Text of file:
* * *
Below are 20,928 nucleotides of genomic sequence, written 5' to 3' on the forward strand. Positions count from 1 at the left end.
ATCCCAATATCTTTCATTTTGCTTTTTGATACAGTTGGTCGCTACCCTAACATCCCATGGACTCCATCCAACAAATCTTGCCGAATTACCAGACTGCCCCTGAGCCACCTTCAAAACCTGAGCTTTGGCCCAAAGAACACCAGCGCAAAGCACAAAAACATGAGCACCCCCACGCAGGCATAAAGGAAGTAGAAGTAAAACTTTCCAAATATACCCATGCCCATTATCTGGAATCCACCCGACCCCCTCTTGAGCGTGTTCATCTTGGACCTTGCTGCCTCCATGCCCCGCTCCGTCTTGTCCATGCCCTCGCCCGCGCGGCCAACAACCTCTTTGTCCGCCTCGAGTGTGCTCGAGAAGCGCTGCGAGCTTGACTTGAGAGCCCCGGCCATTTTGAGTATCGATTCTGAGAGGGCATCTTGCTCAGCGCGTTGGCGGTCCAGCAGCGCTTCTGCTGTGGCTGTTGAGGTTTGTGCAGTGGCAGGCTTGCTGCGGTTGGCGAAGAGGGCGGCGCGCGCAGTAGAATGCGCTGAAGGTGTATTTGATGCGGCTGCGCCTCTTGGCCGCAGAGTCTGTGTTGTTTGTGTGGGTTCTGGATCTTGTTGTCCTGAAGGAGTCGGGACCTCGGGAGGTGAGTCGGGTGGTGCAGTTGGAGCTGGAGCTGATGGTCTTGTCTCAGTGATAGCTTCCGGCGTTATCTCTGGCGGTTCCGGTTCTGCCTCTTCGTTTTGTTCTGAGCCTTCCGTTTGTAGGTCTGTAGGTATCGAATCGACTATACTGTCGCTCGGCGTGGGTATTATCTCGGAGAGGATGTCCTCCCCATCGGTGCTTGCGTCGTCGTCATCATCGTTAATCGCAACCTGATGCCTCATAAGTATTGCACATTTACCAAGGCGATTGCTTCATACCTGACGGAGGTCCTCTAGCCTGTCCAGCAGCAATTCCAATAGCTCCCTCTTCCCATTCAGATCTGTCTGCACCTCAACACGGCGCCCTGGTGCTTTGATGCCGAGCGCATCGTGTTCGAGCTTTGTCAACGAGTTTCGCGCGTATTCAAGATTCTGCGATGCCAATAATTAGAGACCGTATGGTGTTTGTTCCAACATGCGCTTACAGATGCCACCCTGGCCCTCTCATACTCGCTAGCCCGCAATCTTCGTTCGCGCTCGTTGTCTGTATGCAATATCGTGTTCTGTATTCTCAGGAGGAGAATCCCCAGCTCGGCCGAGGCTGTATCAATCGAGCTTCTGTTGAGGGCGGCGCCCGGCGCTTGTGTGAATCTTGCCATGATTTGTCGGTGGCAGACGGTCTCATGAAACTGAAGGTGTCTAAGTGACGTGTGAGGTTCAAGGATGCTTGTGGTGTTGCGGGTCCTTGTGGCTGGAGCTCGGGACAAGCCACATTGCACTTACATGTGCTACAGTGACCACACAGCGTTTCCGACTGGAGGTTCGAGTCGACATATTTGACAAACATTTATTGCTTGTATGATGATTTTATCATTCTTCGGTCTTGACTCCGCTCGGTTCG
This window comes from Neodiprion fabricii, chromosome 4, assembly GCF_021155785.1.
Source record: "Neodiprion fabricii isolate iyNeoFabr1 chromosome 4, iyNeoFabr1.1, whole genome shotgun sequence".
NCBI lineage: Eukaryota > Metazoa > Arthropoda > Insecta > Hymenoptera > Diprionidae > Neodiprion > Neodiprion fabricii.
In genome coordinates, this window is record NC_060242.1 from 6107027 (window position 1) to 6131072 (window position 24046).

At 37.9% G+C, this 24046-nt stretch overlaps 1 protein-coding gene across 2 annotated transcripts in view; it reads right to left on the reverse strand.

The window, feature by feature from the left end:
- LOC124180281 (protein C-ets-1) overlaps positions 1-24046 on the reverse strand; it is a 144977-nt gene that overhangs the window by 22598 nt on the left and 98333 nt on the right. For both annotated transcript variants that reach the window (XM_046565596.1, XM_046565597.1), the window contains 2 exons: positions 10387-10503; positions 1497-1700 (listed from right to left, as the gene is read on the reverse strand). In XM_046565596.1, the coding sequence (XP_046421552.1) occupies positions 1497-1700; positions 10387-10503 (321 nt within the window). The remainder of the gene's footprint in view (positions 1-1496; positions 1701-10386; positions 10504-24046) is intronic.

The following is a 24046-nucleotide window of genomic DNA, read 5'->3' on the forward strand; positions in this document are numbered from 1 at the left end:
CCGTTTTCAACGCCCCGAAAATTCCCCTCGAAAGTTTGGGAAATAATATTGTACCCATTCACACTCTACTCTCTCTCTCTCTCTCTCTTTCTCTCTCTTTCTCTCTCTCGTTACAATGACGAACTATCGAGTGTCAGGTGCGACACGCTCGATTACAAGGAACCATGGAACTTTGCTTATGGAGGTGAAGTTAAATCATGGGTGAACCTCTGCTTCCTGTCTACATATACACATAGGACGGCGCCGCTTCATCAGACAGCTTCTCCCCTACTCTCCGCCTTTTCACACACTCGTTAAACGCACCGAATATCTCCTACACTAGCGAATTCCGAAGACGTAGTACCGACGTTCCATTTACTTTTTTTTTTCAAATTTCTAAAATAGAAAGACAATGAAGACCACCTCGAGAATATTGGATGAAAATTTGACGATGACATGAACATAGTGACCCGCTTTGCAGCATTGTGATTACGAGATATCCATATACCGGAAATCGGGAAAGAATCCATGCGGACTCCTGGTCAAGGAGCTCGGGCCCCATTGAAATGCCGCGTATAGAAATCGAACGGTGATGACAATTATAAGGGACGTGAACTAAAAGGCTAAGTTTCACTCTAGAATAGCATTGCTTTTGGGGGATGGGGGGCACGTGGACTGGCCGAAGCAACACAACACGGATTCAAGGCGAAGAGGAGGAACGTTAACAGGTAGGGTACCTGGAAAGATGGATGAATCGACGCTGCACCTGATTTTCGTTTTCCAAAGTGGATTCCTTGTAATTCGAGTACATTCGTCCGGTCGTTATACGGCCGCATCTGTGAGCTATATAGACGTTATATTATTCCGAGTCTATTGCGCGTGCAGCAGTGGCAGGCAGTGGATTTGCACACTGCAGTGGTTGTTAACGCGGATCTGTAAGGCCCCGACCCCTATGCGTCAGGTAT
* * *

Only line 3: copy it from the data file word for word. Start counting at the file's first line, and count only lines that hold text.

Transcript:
This window comes from Neodiprion fabricii, chromosome 4, assembly GCF_021155785.1.